Domineering Donald Rumsfeld may be gone from the Pentagon, but his legacy lingers.
Secretary of Defense Rumsfeld was often compared to a predecessor, Robert McNamara, another strong personality with a habit of making up his mind in advance of events. As the Vietnam War unfolded in the 1960s, McNamara, an accountant and statistician, fixated on quantitative measures of progress. Attrition was the order of the day, enemy body counts and weapons captured the measure of progress.
The Department of Defense has for the first time revealed statistics on the numbers of Iraqi insurgents killed since the U.S. invasion. Previously, the Bush administration resisted such requests, the secretiveness of this White House reinforced by a reluctance to highlight a very controversial approach from the Vietnam period. The about-face came in response to a request from USA Today.
On the surface, the data seem to provide evidence of progress. A total of 19,429 insurgents are reported killed, compared with 3,800 Americans and 300 others, largely British. In releasing the figures, the military stressed that 4,882 insurgents have been killed this year, a 25 percent increase over last year.
In the Vietnam War, body counts were often inflated to please the brass. Pentagon politics and public relations corrupted information. As that war became ever more frustrating and controversial, critics seized on this problem. The aftermath of the war included a bitter lawsuit between Gen. William Westmoreland, commander of U.S. forces in Vietnam, and CBS News, over what he said was a biased documentary on the bloody numbers game. In fairness to the Defense Department, in Iraq there has been sustained emphasis from senior commanders on the vital importance of accurate information.
But there is a more subtle and profound problem with the body-count approach. During Vietnam, U.S. Army iconoclasts such as Col. John Paul Vann argued that the McNamara measures were based on false premises. Given the enormous scale of American firepower, increasing body and weapons totals simply meant the enemy was growing in numbers. There were more targets to kill.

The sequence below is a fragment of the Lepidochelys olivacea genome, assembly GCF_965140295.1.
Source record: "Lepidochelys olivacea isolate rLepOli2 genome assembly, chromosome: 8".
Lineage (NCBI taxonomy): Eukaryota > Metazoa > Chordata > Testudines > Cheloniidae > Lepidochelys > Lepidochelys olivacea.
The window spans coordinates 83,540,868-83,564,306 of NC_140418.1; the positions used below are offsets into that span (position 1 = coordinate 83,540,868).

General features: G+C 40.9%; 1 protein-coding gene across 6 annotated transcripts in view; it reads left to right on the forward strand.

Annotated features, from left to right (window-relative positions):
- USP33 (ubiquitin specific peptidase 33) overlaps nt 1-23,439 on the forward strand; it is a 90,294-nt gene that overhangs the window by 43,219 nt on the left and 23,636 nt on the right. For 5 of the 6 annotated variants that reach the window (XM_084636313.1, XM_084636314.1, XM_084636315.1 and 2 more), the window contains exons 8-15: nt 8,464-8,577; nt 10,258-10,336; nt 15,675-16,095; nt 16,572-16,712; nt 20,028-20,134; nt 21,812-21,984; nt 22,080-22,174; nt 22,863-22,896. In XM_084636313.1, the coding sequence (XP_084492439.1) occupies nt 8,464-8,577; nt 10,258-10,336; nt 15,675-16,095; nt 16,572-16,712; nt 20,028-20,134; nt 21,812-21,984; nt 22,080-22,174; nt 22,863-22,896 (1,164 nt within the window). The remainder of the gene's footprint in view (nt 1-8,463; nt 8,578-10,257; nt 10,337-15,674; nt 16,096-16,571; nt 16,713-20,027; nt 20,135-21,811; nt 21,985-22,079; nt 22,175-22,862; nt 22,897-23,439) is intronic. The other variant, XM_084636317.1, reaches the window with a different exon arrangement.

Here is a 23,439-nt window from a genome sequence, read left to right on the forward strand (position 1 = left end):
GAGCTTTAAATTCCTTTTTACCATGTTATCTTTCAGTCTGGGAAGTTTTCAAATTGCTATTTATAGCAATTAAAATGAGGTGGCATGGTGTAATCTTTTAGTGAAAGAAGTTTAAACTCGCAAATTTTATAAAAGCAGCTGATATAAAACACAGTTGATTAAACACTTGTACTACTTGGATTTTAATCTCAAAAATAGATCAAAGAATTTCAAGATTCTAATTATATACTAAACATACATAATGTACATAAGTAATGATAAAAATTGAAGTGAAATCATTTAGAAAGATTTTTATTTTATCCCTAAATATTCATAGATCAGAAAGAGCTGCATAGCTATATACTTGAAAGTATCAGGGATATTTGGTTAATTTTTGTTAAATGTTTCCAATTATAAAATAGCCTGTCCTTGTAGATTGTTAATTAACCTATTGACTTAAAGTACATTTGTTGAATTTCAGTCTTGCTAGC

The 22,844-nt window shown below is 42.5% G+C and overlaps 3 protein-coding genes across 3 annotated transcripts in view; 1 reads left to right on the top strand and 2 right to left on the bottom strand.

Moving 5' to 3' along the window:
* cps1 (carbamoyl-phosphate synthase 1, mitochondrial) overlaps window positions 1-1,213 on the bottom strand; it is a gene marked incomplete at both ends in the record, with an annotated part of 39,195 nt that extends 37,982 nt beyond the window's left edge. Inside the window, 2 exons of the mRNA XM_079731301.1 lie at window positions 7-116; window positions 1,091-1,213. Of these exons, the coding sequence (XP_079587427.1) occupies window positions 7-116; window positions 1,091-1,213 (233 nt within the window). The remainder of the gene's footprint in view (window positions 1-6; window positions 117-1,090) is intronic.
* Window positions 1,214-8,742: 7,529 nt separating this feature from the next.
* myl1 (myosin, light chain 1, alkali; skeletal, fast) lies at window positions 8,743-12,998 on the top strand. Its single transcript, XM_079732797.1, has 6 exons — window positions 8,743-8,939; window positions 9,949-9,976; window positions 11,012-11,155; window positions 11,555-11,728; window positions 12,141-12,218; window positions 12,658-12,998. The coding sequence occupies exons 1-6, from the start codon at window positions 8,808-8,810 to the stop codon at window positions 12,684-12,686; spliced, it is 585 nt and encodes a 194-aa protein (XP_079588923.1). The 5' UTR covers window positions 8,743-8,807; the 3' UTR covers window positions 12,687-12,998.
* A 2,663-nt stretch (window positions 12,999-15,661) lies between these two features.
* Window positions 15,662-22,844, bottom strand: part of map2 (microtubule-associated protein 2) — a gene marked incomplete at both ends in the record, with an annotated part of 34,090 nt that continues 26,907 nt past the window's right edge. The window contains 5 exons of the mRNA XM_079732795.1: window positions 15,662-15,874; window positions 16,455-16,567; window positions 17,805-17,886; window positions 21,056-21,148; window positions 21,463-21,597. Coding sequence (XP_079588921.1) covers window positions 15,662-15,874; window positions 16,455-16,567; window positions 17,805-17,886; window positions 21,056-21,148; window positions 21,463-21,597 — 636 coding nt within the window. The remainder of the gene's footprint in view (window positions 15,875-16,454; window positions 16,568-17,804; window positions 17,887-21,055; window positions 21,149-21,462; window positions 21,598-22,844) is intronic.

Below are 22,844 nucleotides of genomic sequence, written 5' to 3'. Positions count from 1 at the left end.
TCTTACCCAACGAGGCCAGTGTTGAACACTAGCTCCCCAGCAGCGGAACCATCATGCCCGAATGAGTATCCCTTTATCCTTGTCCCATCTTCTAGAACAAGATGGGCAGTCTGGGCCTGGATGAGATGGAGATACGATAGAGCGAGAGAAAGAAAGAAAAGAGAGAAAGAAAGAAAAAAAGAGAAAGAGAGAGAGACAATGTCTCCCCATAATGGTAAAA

During McNamara’s tenure at the Pentagon, officers who questioned the approach were not only summarily rejected, their careers were in jeopardy. Vann, ultimately vindicated, became extremely influential and effective in Southeast Asia as a civilian official of the Agency for International Development, the U.S. foreign-aid program. He still carried a weapon and supervised military operations. Literally unable to let go of Vietnam, Vann was killed in a helicopter crash late in the war.
Every armed conflict carries tremendous collective as well as individual dangers. Even very well-planned operations easily spin out of control due to human and equipment failures, the vagaries of weather, the frustrations of geography, the moves of the enemy, and other unforeseen events. In this sense, there is no such thing as “limited” war.
Dwight Eisenhower was particularly mindful of these dimensions in conflict, and it is no random coincidence that he was able to lead the United States to total victory in a total war. As supreme Allied commander and also as president, he worked relentlessly to develop a complete portrait of enemy strengths, weaknesses and other important factors.
President Eisenhower, obsessed with the possibility of another Pearl Harbor-style attack, initiated the top-secret U-2 high-altitude spy plane. Thanks to the resulting surveillance photos, he clearly saw the reality of Soviet strategic weakness, despite Nikita Khrushchev’s nuclear-weapons bluster and threats.
In war, our most primitive undertaking, beware of the illusions spun by applying preconceptions to the evidence.
(Arthur I. Cyr is Clausen Distinguished Professor at Carthage College in Wisconsin and author of “After the Cold War.” He can be reached at acyr(at)carthage.edu.)